You have identified our adoration of God's divine character and admiration of His glory as what makes moral norms binding on us, as what makes moral norms binding. You write,

When I consider the question I think to myself, "why WOULDN'T we want to go along with God?" ... from what I know of him I know he is love. I know he is beauty. I know he is where joy ultimately lies.

Because your intimate, personal relationship with God makes it possible for you to love Him and know Him, you have a reason to do what morality demands, even if it is hard.

However, I suspect this is what strikes Matt and others as so profoundly dissatisfactory about your account. It implies that if I do not love God, then I do not have moral obligations. By locating the source of moral normativity in our contingent attitudes (our love or fear of God), it becomes possible for individuals to opt out of moral prescriptions altogether by taking a certain stance toward God.

In contrast, I think that any adequate foundation for morality would explain why morality is unconditional: it does not matter what my contingent desires are -- I should fulfill my moral obligations.

Matt M said...

G-man,

Glad to see we've cleared up one misunderstanding. For me, atheist is synonymous with non-theist and little else, but I forget that some people use it in a more "positive" sense.

I don't see why that *must* be the case, actually. I don't consider "reason is good" to be a starting point for morality; nor is that claim foundational at all.

If reason is not a good thing, then why would we expect anyone to abide by a rationalistic theory of morality? To say it's rational to X provides me with me no motivation to X, unless I already accept that it's good for me to be rational.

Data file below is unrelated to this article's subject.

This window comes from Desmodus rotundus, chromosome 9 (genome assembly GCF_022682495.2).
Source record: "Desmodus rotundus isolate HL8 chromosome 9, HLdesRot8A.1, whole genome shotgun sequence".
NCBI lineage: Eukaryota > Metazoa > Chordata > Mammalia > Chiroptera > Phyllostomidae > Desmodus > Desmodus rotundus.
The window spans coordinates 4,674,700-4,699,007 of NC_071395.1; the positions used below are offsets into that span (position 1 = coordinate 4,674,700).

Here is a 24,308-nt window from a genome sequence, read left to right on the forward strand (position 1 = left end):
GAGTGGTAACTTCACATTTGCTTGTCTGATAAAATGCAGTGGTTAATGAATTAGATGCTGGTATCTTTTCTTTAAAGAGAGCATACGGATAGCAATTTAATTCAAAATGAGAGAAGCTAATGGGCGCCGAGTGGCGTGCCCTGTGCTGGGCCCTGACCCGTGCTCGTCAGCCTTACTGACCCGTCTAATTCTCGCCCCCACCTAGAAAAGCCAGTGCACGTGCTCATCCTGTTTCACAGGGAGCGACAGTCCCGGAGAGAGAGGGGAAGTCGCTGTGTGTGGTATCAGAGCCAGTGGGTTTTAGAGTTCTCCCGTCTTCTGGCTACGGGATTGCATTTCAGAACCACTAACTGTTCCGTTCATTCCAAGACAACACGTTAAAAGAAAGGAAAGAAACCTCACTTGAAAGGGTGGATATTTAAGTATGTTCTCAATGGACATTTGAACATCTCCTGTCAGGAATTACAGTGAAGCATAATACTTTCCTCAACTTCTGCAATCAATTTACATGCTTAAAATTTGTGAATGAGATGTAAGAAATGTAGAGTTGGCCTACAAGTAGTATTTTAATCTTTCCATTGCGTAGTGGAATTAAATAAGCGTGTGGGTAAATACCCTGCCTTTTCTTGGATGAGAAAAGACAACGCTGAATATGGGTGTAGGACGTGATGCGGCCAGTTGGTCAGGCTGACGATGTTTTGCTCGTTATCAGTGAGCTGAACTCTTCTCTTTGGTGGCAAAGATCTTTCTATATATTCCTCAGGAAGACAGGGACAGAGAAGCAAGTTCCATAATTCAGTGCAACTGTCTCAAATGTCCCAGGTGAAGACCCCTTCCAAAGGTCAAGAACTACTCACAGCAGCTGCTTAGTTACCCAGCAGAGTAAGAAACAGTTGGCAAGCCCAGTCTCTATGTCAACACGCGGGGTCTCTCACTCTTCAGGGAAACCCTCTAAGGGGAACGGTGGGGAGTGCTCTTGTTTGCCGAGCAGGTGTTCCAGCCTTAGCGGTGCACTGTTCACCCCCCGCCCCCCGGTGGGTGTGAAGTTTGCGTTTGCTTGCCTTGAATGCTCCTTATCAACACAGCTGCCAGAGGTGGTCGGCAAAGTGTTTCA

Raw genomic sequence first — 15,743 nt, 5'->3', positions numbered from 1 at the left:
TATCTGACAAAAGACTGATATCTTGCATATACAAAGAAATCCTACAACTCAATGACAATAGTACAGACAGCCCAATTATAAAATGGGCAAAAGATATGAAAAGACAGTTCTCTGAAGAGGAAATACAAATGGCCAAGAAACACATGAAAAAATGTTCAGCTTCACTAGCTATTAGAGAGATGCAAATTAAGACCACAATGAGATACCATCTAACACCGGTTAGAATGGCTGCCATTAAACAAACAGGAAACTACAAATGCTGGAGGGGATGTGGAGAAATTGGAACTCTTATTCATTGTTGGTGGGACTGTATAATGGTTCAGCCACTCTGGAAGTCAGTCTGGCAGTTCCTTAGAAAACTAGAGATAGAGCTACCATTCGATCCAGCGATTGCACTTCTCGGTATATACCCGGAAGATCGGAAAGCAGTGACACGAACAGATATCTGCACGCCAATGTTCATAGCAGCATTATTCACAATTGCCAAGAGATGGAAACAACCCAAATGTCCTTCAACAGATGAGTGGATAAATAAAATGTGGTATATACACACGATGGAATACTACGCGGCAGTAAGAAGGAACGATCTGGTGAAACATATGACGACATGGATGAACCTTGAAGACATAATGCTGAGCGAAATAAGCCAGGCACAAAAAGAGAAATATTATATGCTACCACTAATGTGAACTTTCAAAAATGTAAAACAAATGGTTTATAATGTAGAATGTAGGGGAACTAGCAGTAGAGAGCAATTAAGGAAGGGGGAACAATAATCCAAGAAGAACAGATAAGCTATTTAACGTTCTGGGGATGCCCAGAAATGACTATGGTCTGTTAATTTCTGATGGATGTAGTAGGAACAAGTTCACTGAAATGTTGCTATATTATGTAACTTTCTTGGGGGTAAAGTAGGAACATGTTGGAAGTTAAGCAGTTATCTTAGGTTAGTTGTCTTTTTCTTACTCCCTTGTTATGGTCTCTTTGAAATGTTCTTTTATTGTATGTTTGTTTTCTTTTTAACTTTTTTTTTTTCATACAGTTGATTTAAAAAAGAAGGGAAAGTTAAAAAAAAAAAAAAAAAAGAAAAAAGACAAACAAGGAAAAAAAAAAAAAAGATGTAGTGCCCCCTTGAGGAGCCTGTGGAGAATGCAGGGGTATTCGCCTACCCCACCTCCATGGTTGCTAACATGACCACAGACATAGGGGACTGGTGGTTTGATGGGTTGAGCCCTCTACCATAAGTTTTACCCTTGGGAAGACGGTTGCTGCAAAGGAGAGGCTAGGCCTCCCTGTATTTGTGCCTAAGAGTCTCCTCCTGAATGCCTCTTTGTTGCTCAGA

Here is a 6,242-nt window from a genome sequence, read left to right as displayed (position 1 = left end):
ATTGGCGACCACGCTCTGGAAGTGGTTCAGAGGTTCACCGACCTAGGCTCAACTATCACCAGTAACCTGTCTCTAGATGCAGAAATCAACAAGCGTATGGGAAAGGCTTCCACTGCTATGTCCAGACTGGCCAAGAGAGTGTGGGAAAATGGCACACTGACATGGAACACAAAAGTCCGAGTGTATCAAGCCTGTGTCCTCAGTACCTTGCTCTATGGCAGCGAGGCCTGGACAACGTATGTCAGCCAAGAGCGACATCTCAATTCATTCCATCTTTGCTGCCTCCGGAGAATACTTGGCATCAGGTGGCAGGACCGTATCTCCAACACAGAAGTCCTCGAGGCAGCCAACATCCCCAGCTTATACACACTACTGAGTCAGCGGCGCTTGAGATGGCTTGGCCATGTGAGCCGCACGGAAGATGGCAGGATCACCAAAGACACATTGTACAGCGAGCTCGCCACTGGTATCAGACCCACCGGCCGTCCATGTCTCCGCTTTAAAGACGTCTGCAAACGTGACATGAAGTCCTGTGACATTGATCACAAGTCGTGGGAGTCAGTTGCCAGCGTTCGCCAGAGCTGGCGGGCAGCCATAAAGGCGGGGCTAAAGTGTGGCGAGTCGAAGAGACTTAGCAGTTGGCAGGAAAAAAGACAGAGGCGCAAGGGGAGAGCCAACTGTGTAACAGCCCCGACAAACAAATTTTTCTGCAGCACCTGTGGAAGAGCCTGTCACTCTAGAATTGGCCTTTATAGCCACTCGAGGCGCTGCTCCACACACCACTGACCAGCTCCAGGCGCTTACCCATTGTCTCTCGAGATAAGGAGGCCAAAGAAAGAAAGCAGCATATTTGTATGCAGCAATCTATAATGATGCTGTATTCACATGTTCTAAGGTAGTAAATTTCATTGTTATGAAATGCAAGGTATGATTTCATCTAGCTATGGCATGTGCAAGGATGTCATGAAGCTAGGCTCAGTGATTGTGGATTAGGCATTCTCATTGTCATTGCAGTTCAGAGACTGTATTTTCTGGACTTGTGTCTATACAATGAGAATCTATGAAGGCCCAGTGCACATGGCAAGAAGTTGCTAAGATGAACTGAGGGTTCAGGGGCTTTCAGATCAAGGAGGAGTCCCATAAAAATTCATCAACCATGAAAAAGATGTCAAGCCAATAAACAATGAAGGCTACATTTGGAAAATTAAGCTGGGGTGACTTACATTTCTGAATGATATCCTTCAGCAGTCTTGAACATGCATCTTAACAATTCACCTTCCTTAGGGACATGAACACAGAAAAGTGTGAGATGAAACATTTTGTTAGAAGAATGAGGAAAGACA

One can certainly use reason to argue (given other premises) that reason is good.

I might have been unclear again: By good I generally mean "better than irrationality" - so if I have no preference for rationality then no rational argument can have any real weight with me.

Matt M said...

Alex,

Do you see what I'm saying here, or am I still missing your point?

No and yes. But I'm afraid it's my fault on both accounts.

Ontology tends to baffle me. I don't know whether that's because it's too complex or not as complex as I think it is...

I'd agree that IF God was love, and IF we believed that love was a good thing, we'd have a damn good reason to follow God's wishes.

But I've always seen this discussion as about why we choose the paths we choose and how they obtain validity. To simply say that "love is good" (and therefore we should follow God) just seems to draw an arbitrary line in the sand. Why is it ultimately any different from me saying "individual liberty is good" (and therefore we should oppose all tyranny)?